This post is part of a blogging series by marketing students at the Presidio Graduate School’s MBA program. You can follow along here.
By Carrie Staller
If companies were children, and greenwashing was a four-letter word, many mouths would have been washed out with soap. Organic soap. In case you missed the train or are newly aboard, greenwashing is any misleading claim regarding the environmental benefits of a product or service. As “green” descended down from the heavens (or up from the earth as it turns out) as the latest and greatest new business trend several years ago, many companies happily slapped the term on taglines, packaging, websites and other brand assets. Some of them really were green, and some, well, weren’t. At all. Which lead to a number of dynamics:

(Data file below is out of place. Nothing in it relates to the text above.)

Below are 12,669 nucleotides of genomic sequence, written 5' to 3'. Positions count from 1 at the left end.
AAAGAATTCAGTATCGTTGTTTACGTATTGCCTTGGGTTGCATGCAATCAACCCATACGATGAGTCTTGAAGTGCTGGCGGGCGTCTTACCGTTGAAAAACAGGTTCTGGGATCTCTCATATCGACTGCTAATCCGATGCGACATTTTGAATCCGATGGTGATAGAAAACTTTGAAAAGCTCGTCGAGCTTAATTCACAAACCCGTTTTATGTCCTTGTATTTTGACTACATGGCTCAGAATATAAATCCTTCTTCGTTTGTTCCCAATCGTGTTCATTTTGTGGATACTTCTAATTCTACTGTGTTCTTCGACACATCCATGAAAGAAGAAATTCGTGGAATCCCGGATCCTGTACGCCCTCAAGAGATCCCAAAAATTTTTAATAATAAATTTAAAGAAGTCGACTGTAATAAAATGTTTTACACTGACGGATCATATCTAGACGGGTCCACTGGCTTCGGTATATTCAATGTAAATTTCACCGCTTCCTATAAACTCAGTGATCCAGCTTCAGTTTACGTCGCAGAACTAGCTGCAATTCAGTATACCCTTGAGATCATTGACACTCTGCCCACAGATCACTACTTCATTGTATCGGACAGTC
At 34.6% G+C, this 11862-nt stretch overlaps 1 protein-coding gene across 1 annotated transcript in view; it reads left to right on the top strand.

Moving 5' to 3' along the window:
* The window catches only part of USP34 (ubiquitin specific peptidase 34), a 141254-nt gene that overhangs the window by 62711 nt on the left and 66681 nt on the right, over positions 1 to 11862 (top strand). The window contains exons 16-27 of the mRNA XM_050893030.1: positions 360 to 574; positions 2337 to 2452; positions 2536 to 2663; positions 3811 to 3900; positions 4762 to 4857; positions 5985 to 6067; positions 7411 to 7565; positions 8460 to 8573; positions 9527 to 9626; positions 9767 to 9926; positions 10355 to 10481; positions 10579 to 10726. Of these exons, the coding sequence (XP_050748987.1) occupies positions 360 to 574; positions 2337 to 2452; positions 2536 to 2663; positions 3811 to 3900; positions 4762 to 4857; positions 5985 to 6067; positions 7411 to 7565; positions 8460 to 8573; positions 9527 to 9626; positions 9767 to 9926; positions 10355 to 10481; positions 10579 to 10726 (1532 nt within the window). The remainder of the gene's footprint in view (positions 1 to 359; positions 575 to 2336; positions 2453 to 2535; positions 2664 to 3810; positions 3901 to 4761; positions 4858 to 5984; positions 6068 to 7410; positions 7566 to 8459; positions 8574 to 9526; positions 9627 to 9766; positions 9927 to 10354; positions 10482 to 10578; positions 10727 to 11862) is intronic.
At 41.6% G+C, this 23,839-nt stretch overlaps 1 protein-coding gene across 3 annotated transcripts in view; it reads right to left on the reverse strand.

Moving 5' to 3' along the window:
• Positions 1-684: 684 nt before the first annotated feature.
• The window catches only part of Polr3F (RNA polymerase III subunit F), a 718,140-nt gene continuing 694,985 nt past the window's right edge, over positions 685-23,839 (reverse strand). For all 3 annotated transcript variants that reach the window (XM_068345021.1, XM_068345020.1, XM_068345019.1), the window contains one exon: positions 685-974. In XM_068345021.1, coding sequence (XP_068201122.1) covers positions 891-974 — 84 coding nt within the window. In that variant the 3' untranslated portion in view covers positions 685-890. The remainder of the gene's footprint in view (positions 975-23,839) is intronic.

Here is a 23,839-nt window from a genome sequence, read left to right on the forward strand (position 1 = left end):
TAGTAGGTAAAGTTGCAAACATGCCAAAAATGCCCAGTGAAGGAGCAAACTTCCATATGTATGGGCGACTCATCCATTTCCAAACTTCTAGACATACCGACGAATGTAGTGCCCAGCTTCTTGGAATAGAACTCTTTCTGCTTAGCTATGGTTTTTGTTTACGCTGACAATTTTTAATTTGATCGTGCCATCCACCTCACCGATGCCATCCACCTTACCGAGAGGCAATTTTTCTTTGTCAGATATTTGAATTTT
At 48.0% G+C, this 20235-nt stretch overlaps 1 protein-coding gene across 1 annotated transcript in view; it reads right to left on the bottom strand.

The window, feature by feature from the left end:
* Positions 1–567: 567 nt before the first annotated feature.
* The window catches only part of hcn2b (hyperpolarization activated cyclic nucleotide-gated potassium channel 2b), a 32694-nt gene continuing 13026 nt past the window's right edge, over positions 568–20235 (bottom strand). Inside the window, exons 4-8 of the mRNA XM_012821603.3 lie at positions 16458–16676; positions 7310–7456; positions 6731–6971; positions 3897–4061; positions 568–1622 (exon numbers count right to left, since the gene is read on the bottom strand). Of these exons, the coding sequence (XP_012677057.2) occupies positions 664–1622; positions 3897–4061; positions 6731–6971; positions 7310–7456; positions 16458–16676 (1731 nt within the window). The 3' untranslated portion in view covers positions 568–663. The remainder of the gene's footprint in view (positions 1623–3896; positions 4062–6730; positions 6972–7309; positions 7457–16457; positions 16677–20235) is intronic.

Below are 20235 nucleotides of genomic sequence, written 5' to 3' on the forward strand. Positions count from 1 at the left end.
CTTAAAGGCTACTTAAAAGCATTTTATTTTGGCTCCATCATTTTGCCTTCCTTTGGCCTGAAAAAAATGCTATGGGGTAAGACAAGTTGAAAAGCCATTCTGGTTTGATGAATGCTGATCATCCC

1) Many consumers got confused about what was green and what wasn’t and lost trust in green claims.
2) Companies who were legitimately doing good got lost in the shuffle
3) Companies who were not doing what they claimed experienced backlash by both businesses and consumers alike demanding they stop making false claims and step up their game.
None of these dynamics are good for business. Terrachoice decided to take a stand and developed an education tool in 2007, the Seven Sins of Greenwashing:
1) Sin of the hidden trade-off
2) Sin of no proof
3) Sin of vagueness
4) Sin of false labeling
5) Sin of irrelevance
6) Sin of the lesser of two evils
7) Sin of fibbing
Now here’s the good news. Terrachoice’s latest report shows that true “greener” product offerings are up 73% for home and family consumer items from 2009 to 2010. They are also pleased to report that the number of greenwashing-free products is up from 1% in 2007 to 4.5% in 2010. Scott McDougall, CEO of Terrachoice would like to see greenwashing on everyone’s green-dar, but cautions that “scrutiny of environmental claims will be positive for the movement only as long as it manages to discourage greenwashing while simultaneously encouraging more and more green product innovation and successful commercialization.”
More information on Terrachoice’s greenwashing research and the seven can be found at www.sinsofgreenwashing.org